When I was a boy I really wanted a pony. I repeatedly pestered my father with my request, but he never once scolded me or spanked me for coming and asking. Why? Because every good father wants a relationship with his child, wants his child to freely come to him, and wants what is truly best for his child.
This passage changed my relationship with God. He wasn’t disinterested. He wasn’t too busy. I learned (and am still learning) that He delights in me and loves it when I come to Him.
Do you think God really delights in who you are?
The passage doesn’t end there. Look at the promise:
“And the peace of God which passes all understanding shall guard your hearts and minds in Christ Jesus.”
He promises peace. And not some cheap version you can buy in bulk at Costco at a discounted price. Rather, the peace of God, which He lavished upon us through the most costly gift ever given, the forgiveness of our sins and peace with God through the death, burial and resurrection of His Son, Jesus.
The passage teaches us that peace shall “guard” your heart and mind. The word “guard” is a military term that means God’s peace will be a sentinel that marches back and forth guarding your heart and mind, 24/7. He promises protection “in Christ Jesus.”
I’ve come to believe that for each of us life is one long process where we repeatedly determine who we will believe. Will you believe God or your flesh? God or the world? God or the deceiver? Remember: The devil of hell is a liar. There is NO truth in him.
God’s peace is found in His Words. His Words deliver life, perspective, and happiness. If you haven’t read all 176 verses in Psalm 119 recently, you may want to do it. Underline every promise God makes about His Word, statutes, law, precepts, and commandments. (see Ps 119:105)
Covid-19: Time for an inventory?
This pandemic has certainly added a whole new strain of virus, but also new variants of worry, anxiety and fear. People who have never thought much about death ARE thinking about it now. Covid-19 taunts, “You are not in control, like you think you are! You could die!”
Perhaps you have worried about a family member who is in an “at risk” group.
Or you may be one of the millions who are unemployed and facing some serious challenges of losing your home, business, your cars, etc.
Others may be wondering about the future of your marriage and family. The “storm” called Covid-19 (see Matthew 7:24-27) is revealing much more than your roof leaking; instead the foundation of your home is perhaps not as strong as you thought.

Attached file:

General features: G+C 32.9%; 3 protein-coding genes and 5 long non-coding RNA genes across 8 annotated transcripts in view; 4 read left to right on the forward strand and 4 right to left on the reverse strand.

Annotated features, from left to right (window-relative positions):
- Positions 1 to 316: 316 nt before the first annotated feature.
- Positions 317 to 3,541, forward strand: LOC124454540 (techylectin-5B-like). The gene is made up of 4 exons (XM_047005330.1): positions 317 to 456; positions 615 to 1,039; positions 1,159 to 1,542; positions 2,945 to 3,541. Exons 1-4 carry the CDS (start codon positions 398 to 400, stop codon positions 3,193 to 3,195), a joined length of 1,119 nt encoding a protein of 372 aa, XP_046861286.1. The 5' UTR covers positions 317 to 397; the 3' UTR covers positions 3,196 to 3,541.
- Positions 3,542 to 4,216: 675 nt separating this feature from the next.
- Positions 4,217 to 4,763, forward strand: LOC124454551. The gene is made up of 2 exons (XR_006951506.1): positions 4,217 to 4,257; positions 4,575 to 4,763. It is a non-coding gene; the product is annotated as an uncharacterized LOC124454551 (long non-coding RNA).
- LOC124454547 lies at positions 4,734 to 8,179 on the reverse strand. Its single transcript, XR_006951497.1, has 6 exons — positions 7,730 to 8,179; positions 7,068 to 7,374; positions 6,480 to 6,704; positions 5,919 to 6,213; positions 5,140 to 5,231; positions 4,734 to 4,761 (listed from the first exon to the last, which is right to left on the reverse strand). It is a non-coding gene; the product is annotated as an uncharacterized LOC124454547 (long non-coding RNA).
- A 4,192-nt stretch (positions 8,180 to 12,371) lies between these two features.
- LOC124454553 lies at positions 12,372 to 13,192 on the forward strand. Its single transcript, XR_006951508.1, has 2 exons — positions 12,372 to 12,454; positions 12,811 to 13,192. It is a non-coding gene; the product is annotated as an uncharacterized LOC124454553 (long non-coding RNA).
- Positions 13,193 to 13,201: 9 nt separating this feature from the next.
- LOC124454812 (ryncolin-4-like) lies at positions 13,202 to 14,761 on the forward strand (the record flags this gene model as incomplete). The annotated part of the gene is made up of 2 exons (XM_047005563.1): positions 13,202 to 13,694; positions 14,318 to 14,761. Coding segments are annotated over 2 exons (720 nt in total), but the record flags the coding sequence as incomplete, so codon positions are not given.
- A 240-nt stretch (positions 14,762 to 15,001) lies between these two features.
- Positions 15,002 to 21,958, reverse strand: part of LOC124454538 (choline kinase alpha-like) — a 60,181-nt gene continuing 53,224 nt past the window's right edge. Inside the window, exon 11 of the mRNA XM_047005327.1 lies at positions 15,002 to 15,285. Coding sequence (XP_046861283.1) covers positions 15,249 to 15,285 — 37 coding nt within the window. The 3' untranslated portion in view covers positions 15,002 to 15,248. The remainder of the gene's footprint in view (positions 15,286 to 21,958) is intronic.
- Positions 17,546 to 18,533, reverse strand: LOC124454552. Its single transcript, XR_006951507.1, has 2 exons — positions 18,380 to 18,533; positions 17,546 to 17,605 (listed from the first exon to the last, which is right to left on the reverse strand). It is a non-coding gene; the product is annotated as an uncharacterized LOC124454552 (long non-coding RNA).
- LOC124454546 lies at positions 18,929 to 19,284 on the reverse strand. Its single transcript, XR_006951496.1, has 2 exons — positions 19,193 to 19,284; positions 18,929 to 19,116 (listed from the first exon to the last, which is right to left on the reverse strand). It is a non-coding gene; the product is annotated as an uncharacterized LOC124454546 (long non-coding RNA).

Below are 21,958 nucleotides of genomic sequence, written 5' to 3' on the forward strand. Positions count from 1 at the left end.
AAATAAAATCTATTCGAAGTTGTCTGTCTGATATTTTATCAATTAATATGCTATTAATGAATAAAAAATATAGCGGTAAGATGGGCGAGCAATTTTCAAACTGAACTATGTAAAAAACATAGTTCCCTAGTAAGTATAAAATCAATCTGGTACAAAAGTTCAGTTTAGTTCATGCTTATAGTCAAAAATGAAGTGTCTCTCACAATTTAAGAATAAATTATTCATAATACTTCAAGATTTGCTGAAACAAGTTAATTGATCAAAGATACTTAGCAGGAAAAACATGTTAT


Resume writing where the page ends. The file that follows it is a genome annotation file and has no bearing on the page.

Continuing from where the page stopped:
Divorce rates are spiking too. Do NOT quit.
Undoubtedly others are living in or near areas experiencing increased crime and violence. Some wonder if America isn’t as secure as we once thought back, say five months ago.
Regardless, we all need peace in the midst of this turmoil. And, listen carefully, we need to repeatedly train/model/encourage our children where to find this peace.
Take an Inventory of Your Soul
Maybe it’s time for you to consider looking inside the warehouse of your soul and see, really see, and get honest about what you are thinking and feeling and evaluate what’s going on inside you.
Turn the lights of Scripture on and look carefully at what your values really are. What are your idols? Or saying it a different way, “If you were taken to the hospital tomorrow morning and put on a ventilator and died a week from today, what would your legacy be? What have you lived for? Who have you lived for?”
Perhaps it’s time to dust off some of those things that you have been hiding in there. You know, the stuff gathering dust back in a dark corner. Execute an inventory of everything you worry about.
I’ve done this more than once. A ruthless inventory that says, “I will not live in denial. I will systematically name the things worrying me and begin the process of taking them to my Heavenly Father.”
In the last three years, Barbara and I have gone through the process of purposing to step aside for a younger leader of FamilyLife, stepping down from our daily radio program and making room for a fresh set of biblical voices on FamilyLife Today. We are discovering a new script of what God expects of us in our next season of life, family, and ministry. None of this has been easy.
Ask Barbara … I haven’t been easy to live with.
Before I asked Barbara to marry me back in 1972, I did a self-examination. I took an inventory of my soul and was surprised that upon completion I had four single-spaced pages of fears, concerns, and worries.
I gave all those fears to God in prayer. I then asked Him that if He was calling me to ask Barbara to become my wife, to give me His peace.
Then I burned those four pages of fears.
It worked then and now. We’ll be married for 48 years on September 2.
So are you game? Then here’s your assignment:
Pray and ask God to show you what and/or who you are worrying about.
Name what you are worrying about. Name them. ALL.
Read Philippians 4:6-7, then read through your list and reflect on what God says about what you are to do with all you are worrying about.
Thank God that He delights in you, in all your brokenness, your gifts and spiritual track record. Talk to God and be honest with Him about your fears, concerns, and desires.
Keep on walking with God and talking with Him for a lifetime.
Share with your spouse and children what you’ve learned.
And now, the rest of the story about the treasure I found:
Guess who gave me the handmade, calligraphied plaque with Philippians 4:6-7?
A good friend who I was not dating at the time, but who became my wife, three years later!
Like I said earlier, it’s a treasure.
Dennis aka, former worry-wart, most of the time!
(My life verse)